Lamborghini has never done subtle. The Italians from Sant’Agata Bolognese don’t do half-measures or tentative first steps. They go all-in, always. No idea is too crazy, no plan too risky. And we love them for it. This devil-may-care approach has resulted in more than a few mistakes and several bankruptcies in Lamborghini’s 55-year history. But it has also resulted in cars that have changed the history of the automobile, like the Miura, a machine that spawned the supercar as we know it. Since 1963, Lamborghini has been many things, but it has never been boring. The company has dabbled in all types of motorized things — none of them slow — including motorcycles, Formula One cars and speedboats.
The company was born of a feud between Ferruccio Lamborghini and Enzo Ferrari. Ferruccio was disappointed with his Ferrari, Enzo dismissed him, and Ferruccio got revenge by creating his own rival sports car company. Its logo is a raging bull, and since 1963, Lamborghini has never failed to live up to that image, creating a long list of wild, untamable machines. Whereas everyone else — Ferrari, McLaren — is fixated on making supercars more accessible, Lamborghini’s cars remain angry, with an air of danger, just like that raging bull.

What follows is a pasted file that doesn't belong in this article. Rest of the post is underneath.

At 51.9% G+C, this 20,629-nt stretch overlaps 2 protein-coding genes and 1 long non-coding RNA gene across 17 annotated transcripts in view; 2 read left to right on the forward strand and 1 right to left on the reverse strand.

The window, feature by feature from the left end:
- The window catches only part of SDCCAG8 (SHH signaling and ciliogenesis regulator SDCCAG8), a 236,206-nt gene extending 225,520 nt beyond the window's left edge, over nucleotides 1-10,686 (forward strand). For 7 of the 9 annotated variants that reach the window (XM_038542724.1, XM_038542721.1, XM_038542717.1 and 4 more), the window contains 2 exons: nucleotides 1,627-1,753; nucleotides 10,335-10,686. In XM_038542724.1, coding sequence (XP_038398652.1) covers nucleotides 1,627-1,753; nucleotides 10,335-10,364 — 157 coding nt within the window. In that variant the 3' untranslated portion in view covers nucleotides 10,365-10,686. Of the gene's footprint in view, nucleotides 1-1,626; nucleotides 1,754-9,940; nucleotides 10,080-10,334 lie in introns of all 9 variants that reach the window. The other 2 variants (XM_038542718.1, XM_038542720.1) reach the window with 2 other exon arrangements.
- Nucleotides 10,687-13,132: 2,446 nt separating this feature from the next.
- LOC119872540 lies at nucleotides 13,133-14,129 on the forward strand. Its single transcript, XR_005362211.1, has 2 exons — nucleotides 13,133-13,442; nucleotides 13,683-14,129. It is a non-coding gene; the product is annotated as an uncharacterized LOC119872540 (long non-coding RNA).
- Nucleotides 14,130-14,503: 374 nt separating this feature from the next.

Of course, there will still be some unenlightened buzz-killers who see Lamborghini’s new SUV — the Urus — as sacrilege, the moment Lamborghini jumped the shark. This, for the record, is a bad take.
For one thing, Lamborghini’s beginnings were humble. Before all the wedge-shaped sports cars, Ferruccio Lamborghini was a successful manufacturer of farm tractors, the ultimate utility vehicle. For another, if Lambo were going to jump the shark, that moment would’ve been when it launched its first SUV, the LM002, back in 1986. But the LM002 only cemented Lamborghini’s reputation as the most exciting automaker in the world — and an understanding of its story is important to fully appreciate the new Urus.